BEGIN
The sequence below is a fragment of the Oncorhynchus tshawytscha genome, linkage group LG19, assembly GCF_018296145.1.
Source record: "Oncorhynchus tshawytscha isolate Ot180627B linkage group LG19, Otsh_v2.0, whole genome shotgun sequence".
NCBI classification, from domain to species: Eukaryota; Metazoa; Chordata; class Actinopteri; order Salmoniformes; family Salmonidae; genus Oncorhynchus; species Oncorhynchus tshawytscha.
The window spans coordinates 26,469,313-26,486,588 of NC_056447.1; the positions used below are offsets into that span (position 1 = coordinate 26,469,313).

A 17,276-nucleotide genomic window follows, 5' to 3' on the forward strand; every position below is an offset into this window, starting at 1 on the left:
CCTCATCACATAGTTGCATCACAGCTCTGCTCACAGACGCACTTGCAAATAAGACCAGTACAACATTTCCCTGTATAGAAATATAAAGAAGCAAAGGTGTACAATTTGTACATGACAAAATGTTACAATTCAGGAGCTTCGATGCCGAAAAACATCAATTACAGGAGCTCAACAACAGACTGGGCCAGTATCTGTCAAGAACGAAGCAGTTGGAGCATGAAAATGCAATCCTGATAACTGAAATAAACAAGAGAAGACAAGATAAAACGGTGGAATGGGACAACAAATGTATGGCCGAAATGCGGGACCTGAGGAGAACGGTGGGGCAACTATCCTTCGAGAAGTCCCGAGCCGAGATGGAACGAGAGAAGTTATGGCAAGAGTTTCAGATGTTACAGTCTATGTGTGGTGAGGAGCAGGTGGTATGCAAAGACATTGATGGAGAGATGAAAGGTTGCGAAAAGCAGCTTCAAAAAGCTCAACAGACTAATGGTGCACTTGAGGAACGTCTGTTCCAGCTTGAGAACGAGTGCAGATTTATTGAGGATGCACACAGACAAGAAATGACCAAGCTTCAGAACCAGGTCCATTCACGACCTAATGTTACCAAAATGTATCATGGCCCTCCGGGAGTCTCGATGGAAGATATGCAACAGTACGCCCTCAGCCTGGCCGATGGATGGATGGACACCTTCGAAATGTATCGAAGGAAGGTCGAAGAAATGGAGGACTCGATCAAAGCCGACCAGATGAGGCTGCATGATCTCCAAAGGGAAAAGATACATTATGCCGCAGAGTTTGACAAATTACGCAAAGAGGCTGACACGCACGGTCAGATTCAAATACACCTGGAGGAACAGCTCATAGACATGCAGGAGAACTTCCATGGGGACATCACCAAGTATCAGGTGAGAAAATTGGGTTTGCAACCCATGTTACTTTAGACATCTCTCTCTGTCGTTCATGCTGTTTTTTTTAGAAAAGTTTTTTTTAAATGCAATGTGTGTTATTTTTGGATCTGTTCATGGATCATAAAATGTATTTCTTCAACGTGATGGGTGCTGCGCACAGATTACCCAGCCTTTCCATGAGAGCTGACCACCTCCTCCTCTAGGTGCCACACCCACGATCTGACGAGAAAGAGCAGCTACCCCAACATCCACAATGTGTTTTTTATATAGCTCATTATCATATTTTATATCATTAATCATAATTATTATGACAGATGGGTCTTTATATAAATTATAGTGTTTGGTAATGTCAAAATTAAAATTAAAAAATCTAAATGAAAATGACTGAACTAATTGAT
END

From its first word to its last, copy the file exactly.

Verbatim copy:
The sequence below is a fragment of the Oncorhynchus tshawytscha genome, linkage group LG19, assembly GCF_018296145.1.
Source record: "Oncorhynchus tshawytscha isolate Ot180627B linkage group LG19, Otsh_v2.0, whole genome shotgun sequence".
NCBI classification, from domain to species: Eukaryota; Metazoa; Chordata; class Actinopteri; order Salmoniformes; family Salmonidae; genus Oncorhynchus; species Oncorhynchus tshawytscha.
The window spans coordinates 26,469,313-26,486,588 of NC_056447.1; the positions used below are offsets into that span (position 1 = coordinate 26,469,313).

A 17,276-nucleotide genomic window follows, 5' to 3' on the forward strand; every position below is an offset into this window, starting at 1 on the left:
CCTCATCACATAGTTGCATCACAGCTCTGCTCACAGACGCACTTGCAAATAAGACCAGTACAACATTTCCCTGTATAGAAATATAAAGAAGCAAAGGTGTACAATTTGTACATGACAAAATGTTACAATTCAGGAGCTTCGATGCCGAAAAACATCAATTACAGGAGCTCAACAACAGACTGGGCCAGTATCTGTCAAGAACGAAGCAGTTGGAGCATGAAAATGCAATCCTGATAACTGAAATAAACAAGAGAAGACAAGATAAAACGGTGGAATGGGACAACAAATGTATGGCCGAAATGCGGGACCTGAGGAGAACGGTGGGGCAACTATCCTTCGAGAAGTCCCGAGCCGAGATGGAACGAGAGAAGTTATGGCAAGAGTTTCAGATGTTACAGTCTATGTGTGGTGAGGAGCAGGTGGTATGCAAAGACATTGATGGAGAGATGAAAGGTTGCGAAAAGCAGCTTCAAAAAGCTCAACAGACTAATGGTGCACTTGAGGAACGTCTGTTCCAGCTTGAGAACGAGTGCAGATTTATTGAGGATGCACACAGACAAGAAATGACCAAGCTTCAGAACCAGGTCCATTCACGACCTAATGTTACCAAAATGTATCATGGCCCTCCGGGAGTCTCGATGGAAGATATGCAACAGTACGCCCTCAGCCTGGCCGATGGATGGATGGACACCTTCGAAATGTATCGAAGGAAGGTCGAAGAAATGGAGGACTCGATCAAAGCCGACCAGATGAGGCTGCATGATCTCCAAAGGGAAAAGATACATTATGCCGCAGAGTTTGACAAATTACGCAAAGAGGCTGACACGCACGGTCAGATTCAAATACACCTGGAGGAACAGCTCATAGACATGCAGGAGAACTTCCATGGGGACATCACCAAGTATCAGGTGAGAAAATTGGGTTTGCAACCCATGTTACTTTAGACATCTCTCTCTGTCGTTCATGCTGTTTTTTTTAGAAAAGTTTTTTTTAAATGCAATGTGTGTTATTTTTGGATCTGTTCATGGATCATAAAATGTATTTCTTCAACGTGATGGGTGCTGCGCACAGATTACCCAGCCTTTCCATGAGAGCTGACCACCTCCTCCTCTAGGTGCCACACCCACGATCTGACGAGAAAGAGCAGCTACCCCAACATCCACAATGTGTTTTTTATATAGCTCATTATCATATTTTATATCATTAATCATAATTATTATGACAGATGGGTCTTTATATAAATTATAGTGTTTGGTAATGTCAAAATTAAAATTAAAAAATCTAAATGAAAATGACTGAACTAATTGAT